would be on hand speedily. But the Saxons were likewise re-enforced,
both by the French, who moved up from Brixen, and the Bavarians, who
approached from Sterzing.

The contest was continued with unabated violence, and both sides
struggled obstinately for the victory. But the Tyrolese fought for
their rights, their liberty, their German country; the Saxons and
Bavarians fought for tyranny, for the foreign oppressor, and the
subjugation of their countrymen. God granted victory to the
Tyrolese, and in the defile of Mittewald upward of a thousand Saxons
had to atone by their death for having fought at the bidding of the
French conqueror on German soil against their German countrymen.

The Tyrolese fought for their rights, their liberty, their German
country; and the Duke of Dantsic, the proud marshal of France, was
defeated by the despised peasants; he had to flee from their wrath,
and arrived without his cloak and hat, trembling and deathly pale,
on his foaming horse at Sterzing, which he had left a few hours
previously with the firm conviction that he would inflict a crushing
defeat upon the "haughty peasant-rabble." Now this "haughty peasant-
rabble" had defeated him.

God is with those who fight for the rights and liberty of Germany.
God is with those who rise boldly against French tyranny and French



God is with those who fight for the rights and liberty of Germany.
He had granted another victory to the Tyrolese.

Animated by their brilliant successes, the patriots no longer stood
on the defensive, but, flocking from all quarters to the standard of
Hofer, assembled in great multitudes on Mount Isel, the scene of
their former triumphs, and destined to be immortalized by a still
more extraordinary victory. Lefebvre had collected his whole force,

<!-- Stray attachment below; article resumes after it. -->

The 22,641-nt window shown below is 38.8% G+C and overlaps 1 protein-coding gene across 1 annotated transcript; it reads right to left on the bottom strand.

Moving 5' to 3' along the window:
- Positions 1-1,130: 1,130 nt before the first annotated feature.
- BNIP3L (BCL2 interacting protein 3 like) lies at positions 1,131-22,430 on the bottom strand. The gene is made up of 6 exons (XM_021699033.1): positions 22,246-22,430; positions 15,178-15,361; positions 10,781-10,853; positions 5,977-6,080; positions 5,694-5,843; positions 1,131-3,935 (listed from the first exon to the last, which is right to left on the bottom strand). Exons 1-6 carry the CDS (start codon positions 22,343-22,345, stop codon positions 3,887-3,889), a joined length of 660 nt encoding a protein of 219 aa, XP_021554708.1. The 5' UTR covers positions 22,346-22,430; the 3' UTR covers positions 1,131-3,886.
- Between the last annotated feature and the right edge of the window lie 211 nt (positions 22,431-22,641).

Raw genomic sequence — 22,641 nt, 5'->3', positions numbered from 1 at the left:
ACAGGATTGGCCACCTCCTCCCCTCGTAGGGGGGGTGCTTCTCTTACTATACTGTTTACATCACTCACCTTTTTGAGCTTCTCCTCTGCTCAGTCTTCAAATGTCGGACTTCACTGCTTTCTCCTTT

consisting of twenty-six thousand men, of whom two thousand were
horse, with forty pieces of cannon, on the little plain which lies
between Innspruck and the foot of the mountains on the southern side
of the Inn. They were far from being animated, however, by their
wonted spirit; the repeated defeats they had experienced had
inspired them with that mysterious dread of the mountaineers with
which regular troops are so often seized, when, contrary to
expectation, they have been worsted by undisciplined bodies of men;
and a secret feeling of the injustice of their cause, and the
heroism with which they had been resisted, paralyzed many an arm
which had never trembled before a regular army.

The Tyrolese consisted of eighteen thousand men, three hundred of
whom were Austrian soldiers who had refused to follow their
officers, and remained to share the fate of the inhabitants. They
were tolerably supplied with ammunition, but had little provisions,
in consequence of which several hundred peasants had already gone
back to their homes.

Joseph Speckbacher commanded the right wing, whose line extended
from the heights of Passberg to the bridges of Hall and Volders;
Hofer was with the centre, and had his headquarters at the inn of
Spade, on the Schoenberg; Haspinger directed the left, and advanced
by Mutters.

At four in the morning, the brave Capuchin roused Hofer from sleep,
and, having first united with him in fervent prayer, hurried out to
communicate his orders to the outposts.

The battle commenced at six, and continued without intermission till
midnight, the Bavarians constantly endeavoring to drive the Tyrolese
from their position on Mount Isel, and they, in their turn, to force
the enemy back into the town of Innspruck.

For a long time the contest was undecided, the superior discipline
and admirable artillery of the enemy prevailing over the impetuous
but disorderly assaults and deadly aim of the mountaineers; but
toward nightfall the bridge of the Sill was carried after a
desperate struggle, and their left flank being thus turned, the
French and Bavarians gave way on all sides, and were pursued with
great slaughter into the city. They lost six thousand men, of whom
seventeen hundred wounded fell into the hands of the Tyrolese, while
on the side of the latter not more than nine hundred had fallen.